This article lists inventions and discoveries made by scientists with Pakistani nationality within Pakistan and outside the country.
In 2013, a Pakistani firm invented a new formula to make fertilizers that cannot be converted into bomb-making materials. The firm, Fatima Fertilizer, had succeeded in making non-lethal alternatives to ammonium nitrate, a key ingredient in the fertilizers it makes. Fertilizers with ammonium nitrate, however, can easily be converted into bomb-making ingredients. This invention was praised by the Pentagon. “Such a long-term solution would be a true scientific breakthrough,” US Army Lieutenant General Michael Barbero, the head of the Pentagon’s Joint Improvised Explosive Device Defeat Organization, said in a statement. After this invention, CNN reported that the United States and Pakistan reached an agreement to jointly make fertilizers with non-explosive materials. But diplomatic sources told Dawn that an agreement could only be reached after the new material is tested. The sources said that US experts would soon visit Pakistan for testing the new material with experts from the Fatima Group, Pakistan’s major fertilizer manufacturer.
Dr. Naweed Syed, a specialist in the field of biomedical engineering and member of the medicine faculty at the University of Calgary, became the first scientist who managed to “connect brain cells to a silicon chip”. The discovery is a major step in the research of integrating computers with human brains to help people control artificial limbs, monitor people’s vital signs, correct memory loss or impaired vision.
Dr Samir Iqbal, an associate professor in the Electrical Engineering Department at the University of Texas at Arlington, developed a novel cancer cell detection method that improves early diagnosis through a tool that tracks cellular behavior in real time using nanotextured walls that mimic layers of body tissue.
Development of the world’s first workable plastic magnet at room temperature by organic chemist and polymer scientist Naveed Zaidi.
Discovery of electroweak interaction by Abdus Salam, along with two Americans Sheldon Lee Glashow and Steven Weinberg. The discovery led them to receive the Nobel Prize in Physics.
Abdus Salam who along with Steven Weinberg independently predicted the existence of a subatomic particle now called the Higgs boson, Named after a British physicist who theorized that it endowed other particles with mass.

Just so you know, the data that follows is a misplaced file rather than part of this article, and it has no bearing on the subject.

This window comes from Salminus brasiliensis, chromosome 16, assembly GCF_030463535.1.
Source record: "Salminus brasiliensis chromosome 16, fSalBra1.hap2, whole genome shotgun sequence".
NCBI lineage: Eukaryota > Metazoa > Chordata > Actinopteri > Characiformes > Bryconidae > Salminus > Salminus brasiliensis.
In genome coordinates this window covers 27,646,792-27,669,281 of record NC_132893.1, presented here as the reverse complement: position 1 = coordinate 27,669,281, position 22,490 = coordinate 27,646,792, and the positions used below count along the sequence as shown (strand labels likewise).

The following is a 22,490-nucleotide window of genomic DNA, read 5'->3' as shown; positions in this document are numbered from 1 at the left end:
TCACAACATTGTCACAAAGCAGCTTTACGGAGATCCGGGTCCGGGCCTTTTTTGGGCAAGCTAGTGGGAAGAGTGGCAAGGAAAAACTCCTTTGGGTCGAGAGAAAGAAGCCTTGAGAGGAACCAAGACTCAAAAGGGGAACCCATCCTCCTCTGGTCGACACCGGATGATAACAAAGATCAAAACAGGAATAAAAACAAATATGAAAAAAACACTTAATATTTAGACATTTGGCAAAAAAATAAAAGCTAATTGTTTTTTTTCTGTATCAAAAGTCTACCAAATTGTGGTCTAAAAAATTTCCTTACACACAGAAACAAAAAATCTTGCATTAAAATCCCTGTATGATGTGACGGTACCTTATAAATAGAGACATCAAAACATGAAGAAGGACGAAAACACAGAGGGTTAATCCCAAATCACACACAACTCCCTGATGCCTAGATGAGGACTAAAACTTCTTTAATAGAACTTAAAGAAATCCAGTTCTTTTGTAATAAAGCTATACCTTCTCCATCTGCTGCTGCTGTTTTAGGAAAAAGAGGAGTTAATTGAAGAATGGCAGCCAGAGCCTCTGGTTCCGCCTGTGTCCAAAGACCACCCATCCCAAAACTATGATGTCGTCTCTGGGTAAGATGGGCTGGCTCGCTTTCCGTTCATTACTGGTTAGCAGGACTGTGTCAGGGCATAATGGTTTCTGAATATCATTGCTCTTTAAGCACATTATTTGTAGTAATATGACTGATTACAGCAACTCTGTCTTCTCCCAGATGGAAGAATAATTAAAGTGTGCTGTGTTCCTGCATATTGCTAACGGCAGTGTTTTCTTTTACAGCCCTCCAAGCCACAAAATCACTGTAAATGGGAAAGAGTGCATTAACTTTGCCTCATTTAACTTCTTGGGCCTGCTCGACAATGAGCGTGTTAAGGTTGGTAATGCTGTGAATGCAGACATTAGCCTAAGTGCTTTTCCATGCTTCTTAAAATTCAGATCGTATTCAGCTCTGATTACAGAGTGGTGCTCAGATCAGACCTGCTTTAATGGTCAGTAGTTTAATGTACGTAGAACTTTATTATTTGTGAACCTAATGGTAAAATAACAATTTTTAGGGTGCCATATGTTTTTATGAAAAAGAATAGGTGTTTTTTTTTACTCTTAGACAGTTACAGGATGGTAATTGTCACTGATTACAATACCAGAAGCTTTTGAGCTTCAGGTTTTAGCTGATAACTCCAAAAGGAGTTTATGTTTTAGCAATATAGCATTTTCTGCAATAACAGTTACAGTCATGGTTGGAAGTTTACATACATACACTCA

The development of the Standard Model of particle physics by Sheldon Glashow’s discovery in 1960 of a way to combine the electromagnetic and weak interactions. In 1967 Steven Weinberg and Abdus Salam incorporated the Higgs mechanism into Glashow’s electroweak theory, giving it its modern form.
Development of the SMB probe to detect heavy water leaks in nuclear power plants by Sultan Bashiruddin Mahmood
In 2015 Pakistani researchers developed a solar powered mobile phone network. The network according to them is useful for instances when regular services are disrupted such as earthquakes and floods.
Abdullah Soomro invented Flashpack, a power bank that is able to charge fully in just 14 minutes
The Ommaya reservoir – a system for the delivery of drugs (e.g. chemotherapy) into the cerebrospinal fluid for treatment of patients with brain tumours – was developed by Ayub K. Ommaya, a Pakistani neurosurgeon.
A non-invasive technology for monitoring intracranial pressure (ICP) – developed by Faisal Kashif.
Two medical devices – a pleuroperitoneal shunt and a special endotracheal tube to supply oxygen during fiberoptic bronchoscopy in awake patients – were invented by Sayed Amjad Hussain, a Pakistani American doctor from Peshawar, Pakistan. His work made him an inductee into the Medical Mission Hall of Fame.
A non-kink catheter mount was designed by a Pakistani doctor A. K. Jamil. He also developed a simple device for teaching controlled ventilation (A device through which young doctors can be trained on artificial ventilation of the lungs without Operation theater and patient)
Computing A boot sector computer virus dubbed (c)Brain, one of the first computer viruses in history, was created in 1986 by the Farooq Alvi Brothers in Lahore, Pakistan, reportedly to deter unauthorized copying of the software they had written.
A Software simulation based on blast forensics designed by Pakistani computer scientist, Zeeshan-ul-Hassan Usmani, that can reduce deaths by 12 per cent and injuries by seven per cent on average just by changing the way a crowd of people stand near an expected suicide bomber.
The Sagar veena, a string instrument designed for use in classical music, was developed entirely in Pakistan over the last 40 years at the Sanjannagar Institute in Lahore by Raza Kazim.
The Human Development Index was devised by Pakistani economist Mahbub ul Haq in 1990 and had the explicit purpose “to shift the focus of development economics from national income accounting to people centered policies”.
A team headed by Professor Sohail Khan, a Pakistani researcher at Loughborough University designed a clever lavatory that transforms human waste into biological charcoal and minerals. These can then be used as fuel or a form of conditioner for soil. It also produces clean water. The invention can lead to community-led total sanitation in the developing world. The challenge was set by Microsoft founder Bill Gates who wanted to improve sanitation for the poor and combat open defacation in countries where water supply and sewage pipe infrastructure is not widely available.